Book Review: Nationalist Exclusion and Ethnic Conflict


    Wimmer, Andreas. Nationalist Exclusion and Ethnic Conflict: Shadows of Modernity. Cambridge, UK, Cambridge University Press, 2002.

In this book, Andreas Wimmer says that he inverts the modernist thesis that is current in nationalism studies. He will attempt to show "that nationalist and ethnic politics are not just a by-product of modern state formation or of industrialisation; rather, modernity itself rests on a basis of ethnic and nationalist principles" (1, emphasis in original). Now, unless Wimmer defines modernity more narrowly than do most people, one cannot help but think that this is a heavy burden of proof to assign to 260 pages of argument, of which only 60 are theoretical. But, a few pages later, we find another statement of the main thesis, in significantly qualified form: Wimmer discusses "the central argument of this book: that political modernization has different implications according to historical trajectories and political environments, but leads everywhere to similar forms of exclusion [by states of non-national aliens]" (14). This reviewer breathed a sigh of relief upon reading this more modest claim, but was simultaneously puzzled, because this claim appears to reverse the causal story of the first formulation of the thesis: here, "political modernization" is asserted to be the cause of ethnicist and nationalist exclusion, while there, modernity was said to be caused by ("rests on a basis of") "ethnic and nationalist principles." So, unless Wimmer means very different things by "modernity," and "political modernization," there appears to be something of a contradiction between the stated aims of the book.

We should, however, give Wimmer the benefit of the doubt, so let his final prefatory remark stand for all: "[The book] focuses on the shifting borders separating the included from the excluded, on the new ways of drawing dividing lines that the modern age has brought with it. An anthropology of the modern state [which Wimmer says this book is] thus looks at its subject from the sidelines, from where its shadow sides can be seen more clearly" (15).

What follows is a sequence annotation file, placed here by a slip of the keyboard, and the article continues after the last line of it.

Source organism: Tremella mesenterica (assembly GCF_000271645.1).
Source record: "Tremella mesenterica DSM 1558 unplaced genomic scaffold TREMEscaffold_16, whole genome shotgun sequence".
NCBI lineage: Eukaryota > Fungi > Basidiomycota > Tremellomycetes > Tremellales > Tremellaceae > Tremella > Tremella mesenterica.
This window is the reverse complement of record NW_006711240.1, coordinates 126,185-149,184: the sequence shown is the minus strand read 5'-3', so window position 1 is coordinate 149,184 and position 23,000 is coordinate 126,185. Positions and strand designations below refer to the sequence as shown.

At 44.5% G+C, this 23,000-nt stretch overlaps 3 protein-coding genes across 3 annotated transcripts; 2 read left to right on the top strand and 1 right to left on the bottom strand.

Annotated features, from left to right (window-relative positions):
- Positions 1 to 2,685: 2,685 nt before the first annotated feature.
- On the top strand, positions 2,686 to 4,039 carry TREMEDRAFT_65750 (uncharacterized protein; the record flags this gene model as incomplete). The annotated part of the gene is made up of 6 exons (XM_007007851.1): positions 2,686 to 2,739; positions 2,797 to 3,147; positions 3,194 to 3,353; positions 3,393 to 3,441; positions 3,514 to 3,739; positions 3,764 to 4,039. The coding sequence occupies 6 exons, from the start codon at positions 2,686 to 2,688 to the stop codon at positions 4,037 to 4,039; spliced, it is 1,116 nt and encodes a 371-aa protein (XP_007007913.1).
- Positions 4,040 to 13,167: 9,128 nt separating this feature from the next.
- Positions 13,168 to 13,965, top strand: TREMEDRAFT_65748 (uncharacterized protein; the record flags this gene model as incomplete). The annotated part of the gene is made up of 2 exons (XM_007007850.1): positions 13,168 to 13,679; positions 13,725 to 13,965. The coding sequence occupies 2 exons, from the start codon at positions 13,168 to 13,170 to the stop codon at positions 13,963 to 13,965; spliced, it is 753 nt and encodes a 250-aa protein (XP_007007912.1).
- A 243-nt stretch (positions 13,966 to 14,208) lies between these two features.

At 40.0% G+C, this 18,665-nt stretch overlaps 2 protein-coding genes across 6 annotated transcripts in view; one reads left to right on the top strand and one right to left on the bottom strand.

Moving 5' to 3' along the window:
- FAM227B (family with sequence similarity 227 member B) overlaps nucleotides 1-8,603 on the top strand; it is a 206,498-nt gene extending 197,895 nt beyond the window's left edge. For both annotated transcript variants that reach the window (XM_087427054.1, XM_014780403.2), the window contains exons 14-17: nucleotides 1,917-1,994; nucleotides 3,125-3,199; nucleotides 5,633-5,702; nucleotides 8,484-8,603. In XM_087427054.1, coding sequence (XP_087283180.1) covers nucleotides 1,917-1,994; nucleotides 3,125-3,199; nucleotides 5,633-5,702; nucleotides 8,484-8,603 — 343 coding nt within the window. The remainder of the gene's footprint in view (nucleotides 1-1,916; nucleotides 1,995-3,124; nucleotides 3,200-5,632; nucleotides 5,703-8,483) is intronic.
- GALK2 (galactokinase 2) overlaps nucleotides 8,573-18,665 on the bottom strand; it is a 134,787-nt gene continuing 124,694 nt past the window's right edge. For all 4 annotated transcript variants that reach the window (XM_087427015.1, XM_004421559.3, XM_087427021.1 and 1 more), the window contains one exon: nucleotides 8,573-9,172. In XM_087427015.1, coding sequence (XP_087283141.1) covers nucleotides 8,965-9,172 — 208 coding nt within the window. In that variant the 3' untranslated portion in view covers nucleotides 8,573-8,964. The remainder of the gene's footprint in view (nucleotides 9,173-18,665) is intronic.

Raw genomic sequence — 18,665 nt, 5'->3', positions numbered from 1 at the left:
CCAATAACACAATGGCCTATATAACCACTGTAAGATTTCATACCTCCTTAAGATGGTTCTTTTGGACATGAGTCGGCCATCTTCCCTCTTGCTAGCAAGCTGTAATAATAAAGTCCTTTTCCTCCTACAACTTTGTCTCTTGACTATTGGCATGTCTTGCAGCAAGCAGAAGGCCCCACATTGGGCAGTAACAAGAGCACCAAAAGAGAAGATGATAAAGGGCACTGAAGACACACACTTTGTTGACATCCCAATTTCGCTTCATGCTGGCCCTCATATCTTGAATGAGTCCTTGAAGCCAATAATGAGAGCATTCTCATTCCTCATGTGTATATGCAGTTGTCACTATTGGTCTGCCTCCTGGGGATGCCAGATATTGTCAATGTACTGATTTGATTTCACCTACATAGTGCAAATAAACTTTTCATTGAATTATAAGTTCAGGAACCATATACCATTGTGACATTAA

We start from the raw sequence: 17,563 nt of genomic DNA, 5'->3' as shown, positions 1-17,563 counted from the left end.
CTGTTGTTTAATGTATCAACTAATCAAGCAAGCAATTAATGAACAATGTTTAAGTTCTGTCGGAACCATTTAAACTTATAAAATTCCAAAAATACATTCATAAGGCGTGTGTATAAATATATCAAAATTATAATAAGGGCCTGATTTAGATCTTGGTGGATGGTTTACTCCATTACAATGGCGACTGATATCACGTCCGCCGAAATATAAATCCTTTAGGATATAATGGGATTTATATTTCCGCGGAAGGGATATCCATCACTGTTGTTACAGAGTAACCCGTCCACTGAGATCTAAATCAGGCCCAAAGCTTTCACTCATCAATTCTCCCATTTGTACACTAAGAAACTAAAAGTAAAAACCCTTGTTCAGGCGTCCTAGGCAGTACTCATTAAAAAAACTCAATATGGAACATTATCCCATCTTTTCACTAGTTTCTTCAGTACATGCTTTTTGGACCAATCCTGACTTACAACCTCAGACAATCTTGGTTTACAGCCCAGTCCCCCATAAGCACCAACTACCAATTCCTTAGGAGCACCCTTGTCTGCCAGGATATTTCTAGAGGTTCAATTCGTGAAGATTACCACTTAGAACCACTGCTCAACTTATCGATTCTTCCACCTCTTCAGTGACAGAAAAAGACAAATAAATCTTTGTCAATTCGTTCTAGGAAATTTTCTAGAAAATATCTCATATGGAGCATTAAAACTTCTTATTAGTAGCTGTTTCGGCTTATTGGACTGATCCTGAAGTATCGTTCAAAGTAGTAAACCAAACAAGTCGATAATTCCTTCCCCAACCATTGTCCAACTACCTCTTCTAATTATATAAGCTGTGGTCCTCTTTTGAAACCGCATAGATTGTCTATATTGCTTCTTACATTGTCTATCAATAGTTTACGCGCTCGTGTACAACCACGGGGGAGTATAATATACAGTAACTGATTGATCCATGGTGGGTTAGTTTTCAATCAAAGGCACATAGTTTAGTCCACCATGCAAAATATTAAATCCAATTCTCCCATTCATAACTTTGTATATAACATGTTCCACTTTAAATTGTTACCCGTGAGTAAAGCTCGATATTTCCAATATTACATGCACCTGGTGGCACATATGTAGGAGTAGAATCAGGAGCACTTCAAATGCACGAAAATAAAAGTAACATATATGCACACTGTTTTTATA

What emerges as the purpose of this book is that it wishes to refute the argument for the ethnic origins of nation-states. Its reasoning for this refutation runs as follows (the remarks in brackets are intended to clarify what I think Wimmer means):

Where state capacities for equal penetration of the territory and an equal distribution of the benefits of modernity are matched by a pre-existing, well-organised civil society, providing a basis for political mobilisation and legitimacy, the experience of early modern nation-state building is repeated [i.e., a modern nation-state will emerge]. The nationalisation of the state is completed; nation-building and state formation go hand in hand. Where states were too weak to overcome indirect rule and communal self-government, to penetrate a society or override other bonds of loyalty and solidarity, and where a network of civil society organisation had not yet developed, ethnicity was quickly politicised and politics turned into a matter of ethnic justice [i.e., bitter competition among ethnic groups]. The timing of the two processes—state modernization and the rise of civil society—and the values reached on each scale therefore explain whether the ethnicised or the fully nationalized versions of state formation prevails" (79).

According to Wimmer, then, there are two main variants of the nation-state process. Those entities that make the transition to nation-state status with both a strong state and a strong civil society already intact will be able to forge a single nation, no matter how many ethnic groups are to be subsumed. Those entities that lack either of these crucial variables will not be able to surmount ethnic heterogeneity, and will therefore be riven with ethnic strife.